Catholic priest installed as ecumenical canon in St Anne’s Cathedral

Historic appointment in Belfast cathedral strengthens the common mission to "witness to Christ and promote reconciliation, peace and unity."


Dean John Mann and Fr Eddie O'Donnell at St Anne's Cathedral, Belfast
Dean John Mann and Fr Eddie O’Donnell at St Anne’s Cathedral, Belfast

For the first time, a Catholic priest has been appointed canon at a Protestant cathedral in Belfast.

Fr Edward O’Donnell, parish priest of St Brigid’s, Belfast, was installed on  Sunday, 25 September as an honorary Ecumenical Canon in St Anne’s Cathedral following his election by the Cathedral Chapter and the Dean of Belfast, Very Rev John Mann.

Among those attending the installation service were members of Focolare in Northern Ireland.  “It was a real joy to be part of what seemed a landmark moment in the journey of reconciliation and peace for Belfast,” said Irene Jovaras.

“I experienced a  deep sense of gratitude to all those who have lived, worked and suffered to contribute to fulfilling Jesus prayer…’That All May Be One’.”

Ms Jovaras, who is part of the Focolare community in Belfast, said that Fr Eddie had “a real gift for proclaiming the word of God as we hear his homilies each Sunday. It is good that this gift is extended to the wider Christian community”.

Afterwards, speaking to Roisin McAuley on BBC Radio Ulster, Fr O’Donnell said he was very surprised by the appointment. “It never crossed my mind and when Dean Mann rang me, I wasn’t able to respond. I was shocked but very pleased to accept the appointment.”

Under the statutes of the Church of Ireland, an Ecumenical Canon at the cathedral may say or sing Morning or Evening Prayer or the Litany; read Holy Scripture; deliver an address and assist at occasional services. The Ecumenical Canon holds office until they resign from the office or cease to be a full–time minister or accredited preacher.

Currently St Anne’s cathedral has two ecumenical canons, one a Presbyterian the other a Methodist. “It is the fact that this has happened, it is the symbolism of the appointment – that is the most important thing,” Fr O’Donnell told the BBC.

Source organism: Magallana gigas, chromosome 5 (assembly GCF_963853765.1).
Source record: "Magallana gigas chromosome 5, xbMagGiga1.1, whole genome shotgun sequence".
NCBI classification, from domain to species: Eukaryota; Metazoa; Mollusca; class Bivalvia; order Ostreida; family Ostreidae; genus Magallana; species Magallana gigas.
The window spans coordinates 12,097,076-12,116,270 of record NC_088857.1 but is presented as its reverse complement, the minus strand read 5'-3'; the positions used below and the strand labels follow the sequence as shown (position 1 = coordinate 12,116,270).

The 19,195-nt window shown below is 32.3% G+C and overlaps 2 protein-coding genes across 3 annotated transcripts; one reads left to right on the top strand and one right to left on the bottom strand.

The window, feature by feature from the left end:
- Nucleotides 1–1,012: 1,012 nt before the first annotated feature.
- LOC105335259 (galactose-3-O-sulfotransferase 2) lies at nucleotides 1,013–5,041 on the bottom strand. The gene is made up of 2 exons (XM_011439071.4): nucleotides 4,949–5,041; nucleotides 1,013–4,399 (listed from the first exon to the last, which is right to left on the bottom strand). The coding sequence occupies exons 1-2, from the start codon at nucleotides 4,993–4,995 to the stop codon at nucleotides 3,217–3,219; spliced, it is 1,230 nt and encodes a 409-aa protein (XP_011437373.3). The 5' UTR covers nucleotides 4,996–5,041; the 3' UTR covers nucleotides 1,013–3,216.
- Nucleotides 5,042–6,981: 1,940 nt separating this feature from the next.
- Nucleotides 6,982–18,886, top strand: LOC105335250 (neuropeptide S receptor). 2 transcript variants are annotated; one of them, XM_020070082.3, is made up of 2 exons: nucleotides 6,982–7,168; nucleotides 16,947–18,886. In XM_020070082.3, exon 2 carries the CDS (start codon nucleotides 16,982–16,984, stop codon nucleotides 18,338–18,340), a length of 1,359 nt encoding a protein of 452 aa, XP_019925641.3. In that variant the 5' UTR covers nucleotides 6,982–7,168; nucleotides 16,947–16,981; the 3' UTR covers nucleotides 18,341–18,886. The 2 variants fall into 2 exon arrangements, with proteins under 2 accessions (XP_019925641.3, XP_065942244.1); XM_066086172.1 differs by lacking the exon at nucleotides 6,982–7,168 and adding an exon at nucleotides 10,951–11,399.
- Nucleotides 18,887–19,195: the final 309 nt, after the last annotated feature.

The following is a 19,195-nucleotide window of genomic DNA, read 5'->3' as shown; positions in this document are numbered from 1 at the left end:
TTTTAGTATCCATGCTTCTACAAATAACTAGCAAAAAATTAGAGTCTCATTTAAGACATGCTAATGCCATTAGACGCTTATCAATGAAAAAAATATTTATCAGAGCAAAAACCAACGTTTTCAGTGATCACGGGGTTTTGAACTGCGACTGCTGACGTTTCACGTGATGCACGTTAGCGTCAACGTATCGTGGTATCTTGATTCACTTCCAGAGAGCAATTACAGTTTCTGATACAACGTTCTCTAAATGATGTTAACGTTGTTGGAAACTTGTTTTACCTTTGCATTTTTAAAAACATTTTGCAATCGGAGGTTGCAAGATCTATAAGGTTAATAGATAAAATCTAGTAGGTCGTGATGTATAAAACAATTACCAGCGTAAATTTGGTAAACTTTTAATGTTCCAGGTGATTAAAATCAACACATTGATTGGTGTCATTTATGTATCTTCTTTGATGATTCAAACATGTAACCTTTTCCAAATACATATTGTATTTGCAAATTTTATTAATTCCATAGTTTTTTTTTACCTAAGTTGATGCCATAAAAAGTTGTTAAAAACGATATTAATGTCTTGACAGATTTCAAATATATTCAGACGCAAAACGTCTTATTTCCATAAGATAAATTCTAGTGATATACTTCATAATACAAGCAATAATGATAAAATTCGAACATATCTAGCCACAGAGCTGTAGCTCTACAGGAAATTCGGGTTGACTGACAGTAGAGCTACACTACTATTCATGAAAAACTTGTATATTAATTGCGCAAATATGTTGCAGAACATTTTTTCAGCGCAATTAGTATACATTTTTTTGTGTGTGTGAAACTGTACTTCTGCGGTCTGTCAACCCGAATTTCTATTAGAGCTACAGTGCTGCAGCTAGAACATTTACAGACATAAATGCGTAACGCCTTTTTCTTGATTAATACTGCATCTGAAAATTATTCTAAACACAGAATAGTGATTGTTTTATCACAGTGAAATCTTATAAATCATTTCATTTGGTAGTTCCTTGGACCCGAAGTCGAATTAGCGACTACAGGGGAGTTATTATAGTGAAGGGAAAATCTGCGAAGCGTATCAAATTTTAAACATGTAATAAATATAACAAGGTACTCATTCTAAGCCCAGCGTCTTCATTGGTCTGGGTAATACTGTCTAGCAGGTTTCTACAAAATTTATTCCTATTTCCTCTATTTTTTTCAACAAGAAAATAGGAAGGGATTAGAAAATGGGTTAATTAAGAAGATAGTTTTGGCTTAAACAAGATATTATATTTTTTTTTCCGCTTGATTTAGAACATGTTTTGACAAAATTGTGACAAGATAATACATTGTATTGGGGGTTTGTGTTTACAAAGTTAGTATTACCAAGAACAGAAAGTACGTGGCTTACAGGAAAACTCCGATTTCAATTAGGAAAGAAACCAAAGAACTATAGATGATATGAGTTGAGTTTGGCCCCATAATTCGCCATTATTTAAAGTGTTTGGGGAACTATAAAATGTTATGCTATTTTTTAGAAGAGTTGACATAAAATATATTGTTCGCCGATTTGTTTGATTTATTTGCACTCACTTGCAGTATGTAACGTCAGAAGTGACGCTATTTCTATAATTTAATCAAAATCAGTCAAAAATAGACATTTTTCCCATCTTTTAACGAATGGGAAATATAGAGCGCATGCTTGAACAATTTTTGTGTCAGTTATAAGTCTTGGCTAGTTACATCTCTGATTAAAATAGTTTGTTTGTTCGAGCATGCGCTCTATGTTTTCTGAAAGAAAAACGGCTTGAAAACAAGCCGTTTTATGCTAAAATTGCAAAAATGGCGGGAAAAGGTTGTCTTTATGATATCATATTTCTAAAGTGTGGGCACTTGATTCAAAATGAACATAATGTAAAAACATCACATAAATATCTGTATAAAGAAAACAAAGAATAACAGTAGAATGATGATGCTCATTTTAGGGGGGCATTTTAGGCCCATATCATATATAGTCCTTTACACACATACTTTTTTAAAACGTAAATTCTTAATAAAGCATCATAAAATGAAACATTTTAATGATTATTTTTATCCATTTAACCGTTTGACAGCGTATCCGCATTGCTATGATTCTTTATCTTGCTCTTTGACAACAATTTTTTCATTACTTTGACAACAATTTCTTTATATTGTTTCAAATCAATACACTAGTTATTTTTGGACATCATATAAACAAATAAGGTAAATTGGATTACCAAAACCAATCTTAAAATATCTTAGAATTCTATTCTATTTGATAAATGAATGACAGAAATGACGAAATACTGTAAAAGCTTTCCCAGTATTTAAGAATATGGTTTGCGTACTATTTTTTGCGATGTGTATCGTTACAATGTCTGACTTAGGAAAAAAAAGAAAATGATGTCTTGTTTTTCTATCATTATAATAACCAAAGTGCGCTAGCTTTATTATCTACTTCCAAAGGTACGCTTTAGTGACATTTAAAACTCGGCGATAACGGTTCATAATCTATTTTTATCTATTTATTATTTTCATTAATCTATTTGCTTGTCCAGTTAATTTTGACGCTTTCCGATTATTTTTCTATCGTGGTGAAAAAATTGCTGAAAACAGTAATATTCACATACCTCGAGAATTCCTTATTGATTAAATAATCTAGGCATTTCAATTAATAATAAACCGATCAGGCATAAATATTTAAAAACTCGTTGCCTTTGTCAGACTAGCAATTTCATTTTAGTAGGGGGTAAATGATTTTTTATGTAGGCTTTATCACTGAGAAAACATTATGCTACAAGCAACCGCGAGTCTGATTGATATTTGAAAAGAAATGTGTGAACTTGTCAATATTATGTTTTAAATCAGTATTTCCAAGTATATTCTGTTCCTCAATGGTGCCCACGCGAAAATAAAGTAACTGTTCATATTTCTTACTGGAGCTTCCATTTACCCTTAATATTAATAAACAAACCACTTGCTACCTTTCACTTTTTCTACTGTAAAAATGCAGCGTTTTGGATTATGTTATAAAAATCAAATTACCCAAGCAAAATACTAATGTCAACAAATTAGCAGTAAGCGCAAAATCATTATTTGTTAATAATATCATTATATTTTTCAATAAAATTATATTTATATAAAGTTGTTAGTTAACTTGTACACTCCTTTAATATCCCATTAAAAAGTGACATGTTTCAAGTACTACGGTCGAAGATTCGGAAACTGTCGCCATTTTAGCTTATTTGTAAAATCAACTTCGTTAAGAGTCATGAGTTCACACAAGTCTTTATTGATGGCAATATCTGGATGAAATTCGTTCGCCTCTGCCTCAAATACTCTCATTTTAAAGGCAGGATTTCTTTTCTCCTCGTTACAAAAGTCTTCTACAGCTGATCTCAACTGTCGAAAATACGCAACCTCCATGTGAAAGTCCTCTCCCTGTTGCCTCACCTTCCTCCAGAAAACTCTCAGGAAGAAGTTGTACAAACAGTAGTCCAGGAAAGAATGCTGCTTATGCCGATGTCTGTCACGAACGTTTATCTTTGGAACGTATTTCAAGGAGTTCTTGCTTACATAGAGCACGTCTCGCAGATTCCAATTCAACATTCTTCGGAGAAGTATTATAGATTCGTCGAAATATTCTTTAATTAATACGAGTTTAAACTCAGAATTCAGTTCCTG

The Dean of St Anne’s cathedral, Rev John Mann said division and fear were on people’s minds.  “Do we go down these roads of division and fearfulness or work towards greater unity and co-operation?” he told the BBC.  “If this little step helps us towards coming together in Christian fellowship, that is all to the good.”

Asked if he would be bringing members of his own congregation to St Anne’s Cathedral when he preached, Fr O’Donnell said one always welcomes “a bit of support!” but he added in South Belfast there were very good relations between the churches.

Sharing the joy following Fr Edward's installation at St Anne's Cathedral
Sharing the joy following Fr Edward’s installation at St Anne’s Cathedral

“We move around each other’s churches especially during Lent so there is nothing new in members of my parish coming to St Anne’s.” Some already do so for the cathedral for the Even Song and Morning Prayer.

In a statement the Catholic diocese of Down and Connor expressed its appreciation for the “symbolic gesture of communion which demonstrates an ongoing commitment to work together for peace and reconciliation, building bridges across a divided community”.

Congratulating Fr O’Donnell, they said the installation recognised “his personal contribution to ecumenical engagement over many years of ministry and the fraternal friendship extended by the clergy and parishioners of St Anne’s Cathedral to Fr O’Donnell, St Brigid’s Parish and the Diocese of Down and Connor.”

“This historic appointment strengthens further our common mission to witness to Christ and the promotion of reconciliation, peace and unity.”

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